“CAS supported the conference for two reasons, (1) it represents a good opportunity for our philosophy faculty to interact with faculty from other regional universities and (2) we are proud of the scholarly work done by our faculty in the area of philosophy of science, an area of increasing interest worldwide; therefore, this was an opportunity to showcase what they are doing,” said Romero.

Pearson stated that the topics presented at the conference do not fall into the categories that people generally believe philosophy topics follow.

“People’s conception of philosophy is ‘Oh, you’re working in these areas that have these grand names, Nietzsche and Plato and Descartes.’ There is plenty of that in philosophy, but philosophers of science aren’t like that,” said Pearson. “Typically, the issues that philosophers of science deal with are issues that cut across all the sciences, so there are ways in which they connect with some historical figures and their thoughts, but so much of what’s being done is really contemporary kinds of things that if you look at the program, you’ll see things like the recent research where they discovered these things called mirror neurons.”

Pearson stated that cutting across the interdisciplinary plane broadens the topics for philosophers of science, as was the case for the mirror neurons.

“One of the presentations was how does this affect our understanding of learning. People who are interested in certain aspects of the mind, philosophically speaking, find that kind of research fascinating. They’re much more inclined to read the latest issue of Science than they are to go back into some dusty old text from hundreds of years ago. Most of what you’ll see in contemporary philosophy of science is discussions of contemporary science.

The conference is targeted to philosophers of science. According to Pearson, some of the topics and jargon can be fairly technical, even for other philosophers of science.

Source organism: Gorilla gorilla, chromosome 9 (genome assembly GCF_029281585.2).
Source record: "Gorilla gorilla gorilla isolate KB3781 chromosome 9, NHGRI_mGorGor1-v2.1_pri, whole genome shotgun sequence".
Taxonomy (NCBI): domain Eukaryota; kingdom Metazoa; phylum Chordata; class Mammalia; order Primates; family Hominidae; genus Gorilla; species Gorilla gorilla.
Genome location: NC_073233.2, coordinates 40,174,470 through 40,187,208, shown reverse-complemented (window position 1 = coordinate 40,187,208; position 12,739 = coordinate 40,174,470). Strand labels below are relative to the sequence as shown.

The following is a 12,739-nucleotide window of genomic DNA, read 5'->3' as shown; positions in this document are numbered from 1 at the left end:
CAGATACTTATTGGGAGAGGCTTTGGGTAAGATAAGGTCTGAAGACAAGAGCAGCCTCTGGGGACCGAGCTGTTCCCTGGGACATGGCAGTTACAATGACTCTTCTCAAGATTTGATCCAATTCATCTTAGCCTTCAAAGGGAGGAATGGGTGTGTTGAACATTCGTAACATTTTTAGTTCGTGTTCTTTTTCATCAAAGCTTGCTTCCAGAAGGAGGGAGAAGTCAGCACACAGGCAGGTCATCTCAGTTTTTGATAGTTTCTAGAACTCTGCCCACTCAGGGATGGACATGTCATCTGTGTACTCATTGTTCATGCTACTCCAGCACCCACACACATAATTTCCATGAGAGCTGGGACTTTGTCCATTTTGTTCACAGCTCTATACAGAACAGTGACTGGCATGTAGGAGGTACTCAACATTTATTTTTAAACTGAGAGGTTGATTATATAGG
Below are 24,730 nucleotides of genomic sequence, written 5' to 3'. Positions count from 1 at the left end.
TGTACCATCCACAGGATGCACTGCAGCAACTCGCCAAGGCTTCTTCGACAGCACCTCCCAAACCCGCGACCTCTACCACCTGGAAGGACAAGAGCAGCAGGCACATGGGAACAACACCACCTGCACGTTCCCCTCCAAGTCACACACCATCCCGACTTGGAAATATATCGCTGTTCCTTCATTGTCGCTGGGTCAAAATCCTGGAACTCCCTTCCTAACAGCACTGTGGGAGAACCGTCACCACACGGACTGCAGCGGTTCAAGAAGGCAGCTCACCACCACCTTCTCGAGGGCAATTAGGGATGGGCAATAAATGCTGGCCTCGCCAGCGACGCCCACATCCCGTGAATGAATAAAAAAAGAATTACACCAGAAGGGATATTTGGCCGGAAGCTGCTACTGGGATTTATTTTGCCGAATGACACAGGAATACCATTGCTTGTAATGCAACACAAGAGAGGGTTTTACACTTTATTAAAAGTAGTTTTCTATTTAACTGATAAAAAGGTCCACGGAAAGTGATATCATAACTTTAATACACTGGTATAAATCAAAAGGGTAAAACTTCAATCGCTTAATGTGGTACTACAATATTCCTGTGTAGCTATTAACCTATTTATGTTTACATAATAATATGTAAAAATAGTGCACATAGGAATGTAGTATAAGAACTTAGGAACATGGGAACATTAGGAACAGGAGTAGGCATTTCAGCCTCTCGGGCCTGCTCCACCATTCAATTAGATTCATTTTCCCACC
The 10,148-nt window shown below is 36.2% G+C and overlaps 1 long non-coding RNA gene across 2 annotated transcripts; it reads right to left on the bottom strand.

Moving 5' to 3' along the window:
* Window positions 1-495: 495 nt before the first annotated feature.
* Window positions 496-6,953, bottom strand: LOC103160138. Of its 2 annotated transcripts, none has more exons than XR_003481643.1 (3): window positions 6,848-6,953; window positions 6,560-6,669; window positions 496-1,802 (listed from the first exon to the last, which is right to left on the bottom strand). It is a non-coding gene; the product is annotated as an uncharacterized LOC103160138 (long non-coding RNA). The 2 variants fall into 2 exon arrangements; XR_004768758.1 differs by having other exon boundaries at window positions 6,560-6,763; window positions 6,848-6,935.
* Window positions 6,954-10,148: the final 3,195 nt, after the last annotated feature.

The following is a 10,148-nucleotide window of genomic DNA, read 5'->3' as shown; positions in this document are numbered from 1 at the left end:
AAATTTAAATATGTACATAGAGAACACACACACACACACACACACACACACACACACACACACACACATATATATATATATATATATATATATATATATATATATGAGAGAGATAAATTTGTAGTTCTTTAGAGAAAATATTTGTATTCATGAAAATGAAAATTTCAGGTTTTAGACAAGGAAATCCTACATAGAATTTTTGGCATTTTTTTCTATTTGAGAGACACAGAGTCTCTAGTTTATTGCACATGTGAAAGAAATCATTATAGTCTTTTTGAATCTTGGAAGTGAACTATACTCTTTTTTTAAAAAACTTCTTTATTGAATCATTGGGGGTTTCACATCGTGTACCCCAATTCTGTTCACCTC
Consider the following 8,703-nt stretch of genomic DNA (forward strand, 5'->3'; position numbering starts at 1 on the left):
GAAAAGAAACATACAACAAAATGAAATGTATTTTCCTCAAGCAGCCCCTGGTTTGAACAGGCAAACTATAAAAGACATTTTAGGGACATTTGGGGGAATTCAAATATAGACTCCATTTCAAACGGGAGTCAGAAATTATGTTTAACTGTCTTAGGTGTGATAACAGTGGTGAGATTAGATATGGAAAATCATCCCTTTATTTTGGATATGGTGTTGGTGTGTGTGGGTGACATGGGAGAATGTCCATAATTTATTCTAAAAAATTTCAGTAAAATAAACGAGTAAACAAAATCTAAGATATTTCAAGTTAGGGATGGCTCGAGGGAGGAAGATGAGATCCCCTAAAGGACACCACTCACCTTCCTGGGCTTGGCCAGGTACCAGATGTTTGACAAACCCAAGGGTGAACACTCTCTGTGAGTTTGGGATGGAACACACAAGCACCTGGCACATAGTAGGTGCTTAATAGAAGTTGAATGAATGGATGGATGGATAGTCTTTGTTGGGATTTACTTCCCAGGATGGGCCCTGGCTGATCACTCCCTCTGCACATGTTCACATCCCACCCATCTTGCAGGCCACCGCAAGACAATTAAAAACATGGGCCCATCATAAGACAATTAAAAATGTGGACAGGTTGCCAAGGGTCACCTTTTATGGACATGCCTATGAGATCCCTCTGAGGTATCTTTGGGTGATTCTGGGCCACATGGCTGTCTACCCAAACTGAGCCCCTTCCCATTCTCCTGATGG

“Somebody who is well-educated, and interested in science, there would be something to gain from it. But I doubt it would come easily for them. There is a certain degree of specialization. Some philosophy of sciences get really, really technical. People work in really formal mathematics to get at some of the underlying philosophical issues and that can be a real challenge for a lot of people if they are not well versed in some of the statistical matters.”

However, the conference is open to anyone to attend, with many of the past presenters understanding that a good presentation is accessible to everyone.

“We had a couple of presentations on the philosophy of mind, so you are talking about people who know a bit about brain anatomy and physiology. Part of the job though, I think, of a good presenter is to make it as accessible as they can. I think we had a good group that way. I think everybody felt, in the audience, like they could pick up on at least some of the topics that were being presented. And I think that would be the case for somebody who is really not very well versed in philosophical issues.”